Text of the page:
Howard County schools, which maintained a top performing status on the annual rigorous statewide math and English assessments, will soon tackle a new test.
The Partnership for Assessment of Readiness for College and Careers test, known as PARCC, has been criticized as too disruptive and too time-consuming to the school schedule, will be phased out statewide at the end of the current school year.
“Mainly the backlash around PARCC is length … it’s about a seven- to nine-hour assessment when you take the two subject areas,” said Tim Guy, coordinator of student assessment for the school system. “Seven to nine hours of instructional time that is lost.”
The school system has mainly seen backlash surrounding the state assessment from parents and teachers, according to Brian Bassett, county schools spokesman.
Two PARCC assessments, the Algebra I and the 10th grade English exam, are used as graduation requirements for the school system.
The state is looking to build a new assessment that directly aligns to the Common Core standards, and is overall a shorter exam, according to Guy. In 2010, dozens of states adopted Common Core standards, which are sets of skills students are expected to master in math and English in each grade level. In 2009, the Common Core standards were established by state school chiefs and governors from the National Governors Association and the Council of Chief State School Officers.
The new test will not be ready until the 2019-2020 school year, as the state seeks bids from contractors to design the assessment. However, the new test will continue to assess students in grades three through eight in math and English and in 10th grade for English, just as PARCC does. All students will take the Algebra I exam after completing the course in school, which can range from seventh grade for advanced students or as late as ninth grade.
Howard County students exceeded the state averages in all testing categories of the spring 2018 PARCC test, with scores ranging 14 to 26 percent over the average.
“Overall we are pleased [and] always looking for growth and kids to make progress over the prior year,” said Dawn Pipkin, who represents the teachers’ union on the local testing committee. The joint committee is comprised of representatives of the Howard County Education Association and the school system.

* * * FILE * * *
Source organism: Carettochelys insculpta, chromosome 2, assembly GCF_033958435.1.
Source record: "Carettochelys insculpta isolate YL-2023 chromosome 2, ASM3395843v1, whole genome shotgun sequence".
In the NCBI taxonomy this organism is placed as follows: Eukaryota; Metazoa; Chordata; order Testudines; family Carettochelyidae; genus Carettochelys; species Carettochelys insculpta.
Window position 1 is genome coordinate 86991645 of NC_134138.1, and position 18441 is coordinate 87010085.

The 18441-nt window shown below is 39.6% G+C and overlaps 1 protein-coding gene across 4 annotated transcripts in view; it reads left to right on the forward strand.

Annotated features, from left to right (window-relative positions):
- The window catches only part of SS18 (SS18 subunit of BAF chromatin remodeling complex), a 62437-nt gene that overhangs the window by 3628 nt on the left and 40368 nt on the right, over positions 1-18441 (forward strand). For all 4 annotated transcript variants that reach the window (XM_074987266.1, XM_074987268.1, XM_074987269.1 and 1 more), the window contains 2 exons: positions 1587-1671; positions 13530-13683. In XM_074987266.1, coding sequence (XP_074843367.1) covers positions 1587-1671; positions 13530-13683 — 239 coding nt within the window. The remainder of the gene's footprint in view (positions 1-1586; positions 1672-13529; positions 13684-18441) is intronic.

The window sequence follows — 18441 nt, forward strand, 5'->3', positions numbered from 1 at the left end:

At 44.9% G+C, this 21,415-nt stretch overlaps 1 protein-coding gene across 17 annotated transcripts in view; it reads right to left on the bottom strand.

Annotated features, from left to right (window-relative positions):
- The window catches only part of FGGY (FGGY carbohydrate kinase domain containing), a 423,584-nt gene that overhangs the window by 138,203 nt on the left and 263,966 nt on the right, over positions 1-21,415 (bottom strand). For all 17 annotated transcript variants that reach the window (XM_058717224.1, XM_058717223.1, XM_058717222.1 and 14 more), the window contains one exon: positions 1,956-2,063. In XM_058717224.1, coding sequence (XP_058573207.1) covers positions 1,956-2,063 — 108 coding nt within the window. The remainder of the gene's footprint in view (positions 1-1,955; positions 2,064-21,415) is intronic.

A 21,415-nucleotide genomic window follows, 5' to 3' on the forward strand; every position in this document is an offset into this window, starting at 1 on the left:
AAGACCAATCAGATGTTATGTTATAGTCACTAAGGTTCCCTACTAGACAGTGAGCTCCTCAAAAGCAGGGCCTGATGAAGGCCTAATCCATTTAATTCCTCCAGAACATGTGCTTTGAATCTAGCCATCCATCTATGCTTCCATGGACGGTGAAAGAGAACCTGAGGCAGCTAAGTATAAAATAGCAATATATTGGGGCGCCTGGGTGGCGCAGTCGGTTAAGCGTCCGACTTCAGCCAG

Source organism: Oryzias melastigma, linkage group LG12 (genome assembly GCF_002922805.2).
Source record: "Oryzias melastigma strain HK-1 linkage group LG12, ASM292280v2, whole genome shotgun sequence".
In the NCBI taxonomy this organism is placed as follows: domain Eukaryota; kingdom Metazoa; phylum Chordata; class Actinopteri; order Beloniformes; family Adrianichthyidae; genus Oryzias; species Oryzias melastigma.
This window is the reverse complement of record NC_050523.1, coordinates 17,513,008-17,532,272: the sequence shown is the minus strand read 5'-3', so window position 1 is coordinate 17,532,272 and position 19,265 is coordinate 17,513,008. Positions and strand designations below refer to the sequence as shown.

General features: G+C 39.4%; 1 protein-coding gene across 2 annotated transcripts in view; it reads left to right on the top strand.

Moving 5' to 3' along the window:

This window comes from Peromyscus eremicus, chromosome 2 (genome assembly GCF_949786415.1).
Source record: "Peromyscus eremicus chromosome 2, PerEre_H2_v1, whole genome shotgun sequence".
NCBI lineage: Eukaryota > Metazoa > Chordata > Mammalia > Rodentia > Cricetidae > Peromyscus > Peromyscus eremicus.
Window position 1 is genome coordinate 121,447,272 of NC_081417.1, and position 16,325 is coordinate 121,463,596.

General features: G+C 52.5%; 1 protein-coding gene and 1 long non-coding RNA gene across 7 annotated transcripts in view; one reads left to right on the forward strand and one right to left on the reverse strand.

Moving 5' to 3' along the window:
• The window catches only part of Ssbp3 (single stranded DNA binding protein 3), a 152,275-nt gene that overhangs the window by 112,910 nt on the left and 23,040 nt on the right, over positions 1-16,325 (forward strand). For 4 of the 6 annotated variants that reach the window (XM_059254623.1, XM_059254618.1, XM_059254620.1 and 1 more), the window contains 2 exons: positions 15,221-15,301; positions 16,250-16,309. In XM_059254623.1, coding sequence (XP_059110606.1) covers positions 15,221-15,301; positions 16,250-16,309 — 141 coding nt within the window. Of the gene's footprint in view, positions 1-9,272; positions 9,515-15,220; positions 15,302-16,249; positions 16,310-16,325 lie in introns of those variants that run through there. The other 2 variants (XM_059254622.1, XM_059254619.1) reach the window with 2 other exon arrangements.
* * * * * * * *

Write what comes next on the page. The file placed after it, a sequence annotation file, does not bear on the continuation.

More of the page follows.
“The best way we can prepare students for great assessments [results] is great teaching,” Pipkin said. “ And great teaching trumps everything.”
The current assessment is not focused on students memorizing facts but rather synthesizing information and writing about it, Guy said.
As an example, students are not asked, “What is the state capital of Maryland,” but rather something along the terms of, “Was Annapolis a good choice as the state capital,” according to Guy.
While the county scores were above state average, there were dips in students’ progress from the previous year’s assessment.
For example, both in Howard and statewide, the percentage of students scoring a 4 or 5, which is considered passing, for both the 10th grade English and Algebra I assessments, dropped in the 2017-2018 test year.
On the 2018 Algebra I assessment, 57 percent of county students received a 4 or 5 score, while in 2017, 62.6 percent of students performed that well, according to school data. For the 10th grade English test, nearly 61 percent of students scored the higher levels, a dip from the 65.2 percent of students who scored it in 2017.
The school system saw dips in certain scores because if students did not reach a level 3 in 2017 on the Algebra I or the 10th grade English exam, they took the assessment again in January 2018, according to Bill Barnes, chief academic officer for the school system.
The 2018 results reflect both of the scores the students received — their failing and passing score. This year’s results were the first to reflect students who re-took an exam they previously failed in 2017.
“The new assessment is going to be as rigorous as the current assessment … [but] our students are prepared for whatever comes next,” Barnes said.
“I also think it’s going to be important for whatever the new test is, is it doesn’t impede on instructional time and is a good match to the expectations of the students,” Pipkin said.
The teachers’ union advocated for the More Learning, Less Testing Act, a bill that limits schools to spending 2 percent of instructional time on required tests mandated by the federal government, the state or school district, Pipkin said. It does not cover teacher assessments, Pipkin said. The bill was approved by the Maryland House of Delegates in 2017.
So far, an acronym, MCAP, which stands for Maryland Comprehensive Assessment Program, has been announced for the new test.
The state will spend another $11 million to administer the PARCC test in the spring.
With reporting from The Baltimore Sun